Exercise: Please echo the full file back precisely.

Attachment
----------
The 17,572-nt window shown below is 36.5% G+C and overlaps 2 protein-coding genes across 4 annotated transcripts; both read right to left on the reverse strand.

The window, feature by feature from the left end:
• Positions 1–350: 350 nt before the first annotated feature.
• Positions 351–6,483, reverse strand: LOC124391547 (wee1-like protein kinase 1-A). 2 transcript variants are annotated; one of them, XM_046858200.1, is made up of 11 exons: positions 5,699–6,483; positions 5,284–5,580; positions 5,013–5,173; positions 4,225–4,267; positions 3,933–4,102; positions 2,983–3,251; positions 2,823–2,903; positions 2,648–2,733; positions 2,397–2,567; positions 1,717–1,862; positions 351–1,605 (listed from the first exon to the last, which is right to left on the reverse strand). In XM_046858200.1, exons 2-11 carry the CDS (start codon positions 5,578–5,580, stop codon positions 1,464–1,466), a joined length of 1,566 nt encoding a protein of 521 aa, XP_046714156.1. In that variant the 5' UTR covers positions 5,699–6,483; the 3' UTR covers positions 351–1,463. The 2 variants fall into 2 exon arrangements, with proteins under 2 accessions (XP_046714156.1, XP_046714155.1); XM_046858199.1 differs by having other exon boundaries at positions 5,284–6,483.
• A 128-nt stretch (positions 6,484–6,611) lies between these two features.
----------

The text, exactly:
The 17,572-nt window shown below is 36.5% G+C and overlaps 2 protein-coding genes across 4 annotated transcripts; both read right to left on the reverse strand.

The window, feature by feature from the left end:
• Positions 1–350: 350 nt before the first annotated feature.
• Positions 351–6,483, reverse strand: LOC124391547 (wee1-like protein kinase 1-A). 2 transcript variants are annotated; one of them, XM_046858200.1, is made up of 11 exons: positions 5,699–6,483; positions 5,284–5,580; positions 5,013–5,173; positions 4,225–4,267; positions 3,933–4,102; positions 2,983–3,251; positions 2,823–2,903; positions 2,648–2,733; positions 2,397–2,567; positions 1,717–1,862; positions 351–1,605 (listed from the first exon to the last, which is right to left on the reverse strand). In XM_046858200.1, exons 2-11 carry the CDS (start codon positions 5,578–5,580, stop codon positions 1,464–1,466), a joined length of 1,566 nt encoding a protein of 521 aa, XP_046714156.1. In that variant the 5' UTR covers positions 5,699–6,483; the 3' UTR covers positions 351–1,463. The 2 variants fall into 2 exon arrangements, with proteins under 2 accessions (XP_046714156.1, XP_046714155.1); XM_046858199.1 differs by having other exon boundaries at positions 5,284–6,483.
• A 128-nt stretch (positions 6,484–6,611) lies between these two features.